A young white boy, growing up in 1920s Virginia, was tutored by an elderly African American man who taught at the local “Negro school.” One evening this teacher shared the myth of Odysseus and his dog Argus and then, in a rare personal moment, related a story from his own childhood about a coon dog named Sounder.
The boy grew up and became a teacher himself. Fifty years later, strolling beside a Connecticut river one autumn evening, he heard -- or imagined he heard -- the baying of a dog and the story of Sounder came flooding back to him. This farmboy-turned-teacher, William H. Armstrong, spent that winter writing a novel inspired by the life of his childhood tutor.
The book was finished by spring, but Mr. Armstrong was unsure about its quality. One day he saw a neighbor outside chopping wood and asked him to read the manuscript. When I first heard this story, I was a bit taken aback. Why in the world would William Armstrong trust the literary opinion of a neighbor? It wasn’t until I did a little more research that I discovered his neighbor was the book review editor for THE WALL STREET JOURNAL! Oh. That makes more sense. His neighbor liked the book, but felt it was much too lengthy and suggested dividing it into three separate volumes. The author complied and sent the first section to Harper and Row, which had published some of his academic books and a memoir he’d written many years earlier.
A simple story, powerfully told, SOUNDER went on to win the Newbery Medal, be made into a major motion picture, and become a classroom favorite. Many regard it as a modern classic.
Not that the book was without critics. Some felt it was presumptuous for a white author to write a story about a black family. Others complained about the narrative voice. The characters in SOUNDER are not given names. The protagonist is called “the boy.” His parents are “the man” or “the boy’s father” and “the woman” or “the boy’s mother.” Only the dog is named. Many readers feel that this stylistic choice gives Armstrong's elemental tale the stark power of a myth. Others claim that leaving the characters unnamed diminishes or even dehumanizes them. In an article about the book, critic Albert Schwartz stated, “Within the white world, deep-seated prejudice has long denied human individualization to the Black person.”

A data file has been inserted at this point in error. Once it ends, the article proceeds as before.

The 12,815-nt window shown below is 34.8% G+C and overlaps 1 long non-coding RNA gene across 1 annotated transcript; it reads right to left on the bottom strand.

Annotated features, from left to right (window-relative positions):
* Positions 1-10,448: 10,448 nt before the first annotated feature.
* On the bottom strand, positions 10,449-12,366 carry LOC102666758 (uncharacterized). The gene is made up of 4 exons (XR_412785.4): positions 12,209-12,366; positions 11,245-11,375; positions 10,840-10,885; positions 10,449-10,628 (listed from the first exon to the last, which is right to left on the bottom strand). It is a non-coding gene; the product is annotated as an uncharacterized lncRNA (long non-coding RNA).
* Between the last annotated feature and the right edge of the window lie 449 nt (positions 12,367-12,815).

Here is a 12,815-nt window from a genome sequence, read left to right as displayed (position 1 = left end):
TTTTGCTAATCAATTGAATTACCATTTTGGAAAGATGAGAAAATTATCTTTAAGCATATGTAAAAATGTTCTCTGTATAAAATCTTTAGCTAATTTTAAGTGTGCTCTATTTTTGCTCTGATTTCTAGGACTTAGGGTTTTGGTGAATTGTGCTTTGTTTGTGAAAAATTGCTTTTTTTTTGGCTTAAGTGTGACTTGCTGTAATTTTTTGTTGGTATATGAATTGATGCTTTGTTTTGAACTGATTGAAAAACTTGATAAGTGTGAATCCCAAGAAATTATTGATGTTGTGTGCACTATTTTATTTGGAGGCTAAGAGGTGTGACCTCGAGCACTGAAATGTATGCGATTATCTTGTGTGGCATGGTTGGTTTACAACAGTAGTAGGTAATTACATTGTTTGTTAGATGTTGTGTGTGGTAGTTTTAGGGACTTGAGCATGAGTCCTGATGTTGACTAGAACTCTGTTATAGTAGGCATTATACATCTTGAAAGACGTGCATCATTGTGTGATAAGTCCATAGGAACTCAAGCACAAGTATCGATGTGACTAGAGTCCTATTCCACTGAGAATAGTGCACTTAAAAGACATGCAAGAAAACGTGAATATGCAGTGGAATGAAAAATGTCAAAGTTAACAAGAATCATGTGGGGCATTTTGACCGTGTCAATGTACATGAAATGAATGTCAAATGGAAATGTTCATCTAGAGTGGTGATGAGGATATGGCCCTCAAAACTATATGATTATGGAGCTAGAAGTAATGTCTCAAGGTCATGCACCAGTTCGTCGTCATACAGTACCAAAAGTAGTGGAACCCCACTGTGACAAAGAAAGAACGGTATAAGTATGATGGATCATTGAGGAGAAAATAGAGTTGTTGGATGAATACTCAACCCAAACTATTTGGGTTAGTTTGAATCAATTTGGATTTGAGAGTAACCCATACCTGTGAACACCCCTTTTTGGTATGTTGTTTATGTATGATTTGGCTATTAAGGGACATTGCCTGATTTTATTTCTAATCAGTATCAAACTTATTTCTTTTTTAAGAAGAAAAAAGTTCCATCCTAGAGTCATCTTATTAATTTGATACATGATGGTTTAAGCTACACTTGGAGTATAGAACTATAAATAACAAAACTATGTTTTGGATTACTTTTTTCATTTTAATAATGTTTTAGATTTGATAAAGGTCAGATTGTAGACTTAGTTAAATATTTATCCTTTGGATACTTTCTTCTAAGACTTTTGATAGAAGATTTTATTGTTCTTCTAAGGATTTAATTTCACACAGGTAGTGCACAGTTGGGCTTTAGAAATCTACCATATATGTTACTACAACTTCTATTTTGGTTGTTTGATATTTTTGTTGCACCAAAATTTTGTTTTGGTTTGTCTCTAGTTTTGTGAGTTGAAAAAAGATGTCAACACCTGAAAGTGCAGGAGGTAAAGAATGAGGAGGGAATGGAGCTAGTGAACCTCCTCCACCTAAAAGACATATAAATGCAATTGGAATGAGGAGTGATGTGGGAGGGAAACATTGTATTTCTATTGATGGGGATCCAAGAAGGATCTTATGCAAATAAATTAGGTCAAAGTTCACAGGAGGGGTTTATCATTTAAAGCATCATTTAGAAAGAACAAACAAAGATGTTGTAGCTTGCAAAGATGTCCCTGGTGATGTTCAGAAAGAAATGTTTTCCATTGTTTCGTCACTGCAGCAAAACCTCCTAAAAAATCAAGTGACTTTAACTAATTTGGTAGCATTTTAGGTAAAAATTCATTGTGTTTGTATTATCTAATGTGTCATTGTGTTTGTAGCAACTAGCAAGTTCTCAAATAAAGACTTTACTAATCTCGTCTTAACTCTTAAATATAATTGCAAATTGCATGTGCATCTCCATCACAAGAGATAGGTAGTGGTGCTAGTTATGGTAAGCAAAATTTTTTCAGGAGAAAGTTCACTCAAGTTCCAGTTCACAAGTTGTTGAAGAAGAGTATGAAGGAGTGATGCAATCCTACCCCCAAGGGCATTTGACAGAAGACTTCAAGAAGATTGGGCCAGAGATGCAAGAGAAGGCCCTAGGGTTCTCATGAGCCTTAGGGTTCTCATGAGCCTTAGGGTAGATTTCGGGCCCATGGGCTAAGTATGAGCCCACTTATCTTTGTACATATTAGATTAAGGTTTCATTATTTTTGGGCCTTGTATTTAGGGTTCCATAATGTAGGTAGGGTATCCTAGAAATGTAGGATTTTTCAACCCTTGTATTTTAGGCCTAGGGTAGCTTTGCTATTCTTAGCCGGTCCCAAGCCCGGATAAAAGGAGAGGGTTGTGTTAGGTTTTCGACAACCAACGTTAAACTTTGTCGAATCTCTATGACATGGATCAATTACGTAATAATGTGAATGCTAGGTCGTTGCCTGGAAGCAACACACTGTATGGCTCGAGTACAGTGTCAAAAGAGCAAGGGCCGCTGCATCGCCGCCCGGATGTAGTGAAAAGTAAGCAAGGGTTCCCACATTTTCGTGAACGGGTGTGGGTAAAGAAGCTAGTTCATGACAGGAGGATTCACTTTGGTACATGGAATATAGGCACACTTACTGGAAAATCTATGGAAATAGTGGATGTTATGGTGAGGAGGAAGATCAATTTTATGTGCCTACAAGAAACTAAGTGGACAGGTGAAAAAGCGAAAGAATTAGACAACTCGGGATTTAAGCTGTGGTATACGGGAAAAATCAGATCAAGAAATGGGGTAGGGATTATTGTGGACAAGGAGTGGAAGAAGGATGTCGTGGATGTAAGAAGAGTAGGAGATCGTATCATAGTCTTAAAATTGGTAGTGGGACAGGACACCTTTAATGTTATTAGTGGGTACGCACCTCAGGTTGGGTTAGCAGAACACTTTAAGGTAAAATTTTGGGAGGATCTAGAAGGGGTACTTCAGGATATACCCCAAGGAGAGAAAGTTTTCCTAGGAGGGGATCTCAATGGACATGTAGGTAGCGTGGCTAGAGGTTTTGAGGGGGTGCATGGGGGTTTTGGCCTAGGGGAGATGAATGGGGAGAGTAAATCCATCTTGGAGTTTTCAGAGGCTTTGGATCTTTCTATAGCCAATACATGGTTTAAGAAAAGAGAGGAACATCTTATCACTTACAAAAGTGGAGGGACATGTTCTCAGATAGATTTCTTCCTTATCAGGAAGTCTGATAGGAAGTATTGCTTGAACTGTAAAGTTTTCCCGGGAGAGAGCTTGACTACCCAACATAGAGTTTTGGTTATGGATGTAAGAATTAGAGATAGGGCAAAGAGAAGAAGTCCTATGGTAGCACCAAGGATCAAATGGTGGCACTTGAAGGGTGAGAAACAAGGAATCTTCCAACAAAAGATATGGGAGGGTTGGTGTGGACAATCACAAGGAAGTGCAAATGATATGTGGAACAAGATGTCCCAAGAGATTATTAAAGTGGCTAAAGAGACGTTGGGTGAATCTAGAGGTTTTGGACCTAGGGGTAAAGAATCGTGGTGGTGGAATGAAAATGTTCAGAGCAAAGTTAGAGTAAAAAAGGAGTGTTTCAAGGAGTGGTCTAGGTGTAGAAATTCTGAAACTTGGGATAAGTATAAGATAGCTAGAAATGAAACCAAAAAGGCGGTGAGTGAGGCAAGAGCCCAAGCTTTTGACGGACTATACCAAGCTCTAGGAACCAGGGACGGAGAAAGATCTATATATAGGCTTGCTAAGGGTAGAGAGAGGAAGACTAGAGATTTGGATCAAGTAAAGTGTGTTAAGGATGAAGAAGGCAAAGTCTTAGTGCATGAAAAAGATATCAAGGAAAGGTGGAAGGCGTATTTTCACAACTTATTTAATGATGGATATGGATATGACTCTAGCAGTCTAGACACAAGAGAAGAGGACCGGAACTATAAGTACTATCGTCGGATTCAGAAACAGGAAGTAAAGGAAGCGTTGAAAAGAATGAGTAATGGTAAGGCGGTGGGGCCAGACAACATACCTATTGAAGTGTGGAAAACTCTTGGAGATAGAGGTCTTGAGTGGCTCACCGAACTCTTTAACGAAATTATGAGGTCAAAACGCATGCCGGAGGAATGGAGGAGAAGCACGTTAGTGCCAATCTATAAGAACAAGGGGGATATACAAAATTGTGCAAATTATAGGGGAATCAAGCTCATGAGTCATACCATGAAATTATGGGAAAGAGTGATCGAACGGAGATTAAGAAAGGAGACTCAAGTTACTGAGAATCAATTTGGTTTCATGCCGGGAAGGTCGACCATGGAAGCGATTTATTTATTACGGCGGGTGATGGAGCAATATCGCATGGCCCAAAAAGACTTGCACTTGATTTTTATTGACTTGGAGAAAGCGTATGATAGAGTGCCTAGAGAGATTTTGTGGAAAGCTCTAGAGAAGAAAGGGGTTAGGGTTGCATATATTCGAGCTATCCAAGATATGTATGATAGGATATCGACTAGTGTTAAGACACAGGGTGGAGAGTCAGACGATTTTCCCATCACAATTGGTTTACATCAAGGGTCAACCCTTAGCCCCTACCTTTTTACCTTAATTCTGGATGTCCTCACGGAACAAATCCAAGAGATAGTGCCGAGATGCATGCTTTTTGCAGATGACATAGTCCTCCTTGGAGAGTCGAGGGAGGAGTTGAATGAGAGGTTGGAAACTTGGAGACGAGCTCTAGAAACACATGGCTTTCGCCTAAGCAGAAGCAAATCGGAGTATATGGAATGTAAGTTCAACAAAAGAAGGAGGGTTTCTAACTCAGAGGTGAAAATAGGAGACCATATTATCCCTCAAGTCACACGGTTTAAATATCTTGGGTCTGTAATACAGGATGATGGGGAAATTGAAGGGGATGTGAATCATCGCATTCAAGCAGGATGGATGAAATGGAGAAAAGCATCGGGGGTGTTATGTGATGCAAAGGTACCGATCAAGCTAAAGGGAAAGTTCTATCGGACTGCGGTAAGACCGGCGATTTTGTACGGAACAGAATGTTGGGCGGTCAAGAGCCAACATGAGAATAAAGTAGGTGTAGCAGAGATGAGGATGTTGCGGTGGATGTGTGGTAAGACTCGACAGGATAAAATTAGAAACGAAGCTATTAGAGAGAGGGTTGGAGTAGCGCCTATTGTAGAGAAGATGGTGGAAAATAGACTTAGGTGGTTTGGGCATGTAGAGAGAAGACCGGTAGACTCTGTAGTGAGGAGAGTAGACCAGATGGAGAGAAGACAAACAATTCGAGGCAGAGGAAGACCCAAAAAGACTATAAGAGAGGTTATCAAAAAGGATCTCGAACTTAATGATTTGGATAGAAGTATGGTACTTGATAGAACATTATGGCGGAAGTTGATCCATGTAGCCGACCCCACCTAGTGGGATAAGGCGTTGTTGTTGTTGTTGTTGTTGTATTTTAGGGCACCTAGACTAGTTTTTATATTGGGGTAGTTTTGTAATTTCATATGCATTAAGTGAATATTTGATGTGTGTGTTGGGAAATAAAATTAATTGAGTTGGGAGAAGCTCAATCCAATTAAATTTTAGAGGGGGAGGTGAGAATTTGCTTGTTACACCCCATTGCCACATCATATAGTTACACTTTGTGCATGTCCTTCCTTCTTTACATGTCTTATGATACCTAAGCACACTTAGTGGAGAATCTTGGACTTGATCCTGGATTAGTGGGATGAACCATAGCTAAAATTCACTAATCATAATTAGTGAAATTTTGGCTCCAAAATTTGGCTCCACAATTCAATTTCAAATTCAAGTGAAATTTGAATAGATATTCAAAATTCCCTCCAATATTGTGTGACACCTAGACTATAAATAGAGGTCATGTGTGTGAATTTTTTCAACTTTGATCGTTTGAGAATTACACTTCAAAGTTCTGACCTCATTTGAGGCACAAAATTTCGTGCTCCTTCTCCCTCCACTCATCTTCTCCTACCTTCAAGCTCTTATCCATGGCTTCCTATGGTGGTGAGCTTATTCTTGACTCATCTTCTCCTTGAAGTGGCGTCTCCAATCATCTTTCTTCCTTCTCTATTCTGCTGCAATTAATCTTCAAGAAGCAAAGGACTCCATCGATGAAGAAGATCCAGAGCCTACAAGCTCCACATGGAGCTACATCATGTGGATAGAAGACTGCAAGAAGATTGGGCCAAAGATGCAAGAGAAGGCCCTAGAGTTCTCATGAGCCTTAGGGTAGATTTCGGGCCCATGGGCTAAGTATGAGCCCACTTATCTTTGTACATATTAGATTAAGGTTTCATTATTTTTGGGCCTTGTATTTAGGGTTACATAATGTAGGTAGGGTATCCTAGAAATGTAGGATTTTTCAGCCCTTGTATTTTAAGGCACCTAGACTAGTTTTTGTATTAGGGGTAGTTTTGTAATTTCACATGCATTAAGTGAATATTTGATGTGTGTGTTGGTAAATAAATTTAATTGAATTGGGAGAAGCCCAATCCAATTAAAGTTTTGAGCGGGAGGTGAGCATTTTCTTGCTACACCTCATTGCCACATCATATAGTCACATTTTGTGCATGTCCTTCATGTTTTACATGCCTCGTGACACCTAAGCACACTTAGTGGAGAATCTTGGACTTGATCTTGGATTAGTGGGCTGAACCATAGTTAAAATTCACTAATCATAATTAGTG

Reading SOUNDER as a child, I found the lack of character names to be distancing. Today, as an adult, I very much admire the book, although I’m still not sure I can say I love it. I just don’t feel the emotional attachment. Would I like it better if the characters had been named? I don’t know.... I will admit that whenever I read this novel, I do wonder what “the boy” was really named.
Little did I know that the answer has been out there -- for nearly forty years!
As mentioned earlier, William H. Armstrong originally constructed his story in the form of a lengthy novel. On the advice of his neighbor, he published the first portion of the book as SOUNDER, a slim volume of only 116 pages. I was unaware that Armstrong’s two subsequent novels, SOUR LAND (1971) and THE MACLEOD PLACE (1973) comprised the final two sections of his original manuscript.
I well remember when SOUR LAND arrived on the “New Book” table at my public library. Having enjoyed SOUNDER, I was looking forward to reading the author’s latest...but I just couldn’t get into it. The pace was slow, the perspective was adult, the dialogue affected. I didn’t get past the first couple chapters. I recently picked up the book again and now I recognize its problem. It’s not a story for kids at all; it’s clearly an adult novel disguised as a children’s book. This is not surprising since William Armstrong himself never planned on writing for young people...“didn’t know SOUNDER was a children’s book until it was published”...and had never even heard of the Newbery Medal until he won it. SOUR LAND is related mainly from the perspective of a widowed man raising three children and focuses on that family’s relationship with Moses Waters, a sixty-two-year-old African American man who teaches at the local “colored school” and does farm work in the summertime. A wise, sensitive, and ultimately tragic figure, Moses is a larger-than-life character in a book that is long out of print and now mostly forgotten.
As I said, I never could get past the first couple chapters of SOUR LAND when I was a kid, but I was able to push through it this week, nearly forty years after it was published. Imagine my surprise when I reached the end of the penultimate chapter and came across this scene in which Moses brings a flower to the grave of a newly-deceased pet:
”A rose for Ranger’s grave,” the black man said. <...> “You and the boys go and plant it when the dew has dried off. I had a dog to love once.”
“What was his name?” Jonathan asked.
“Sounder,” Moses answered, and added, “he was a hunting dog and had a beautiful voice.”
So there you have it.
All these years of wondering about the name of “the boy” in SOUNDER -- a book that almost everyone has read.
And the answer was there all along in SOUR LAND -- a book that almost no one has read.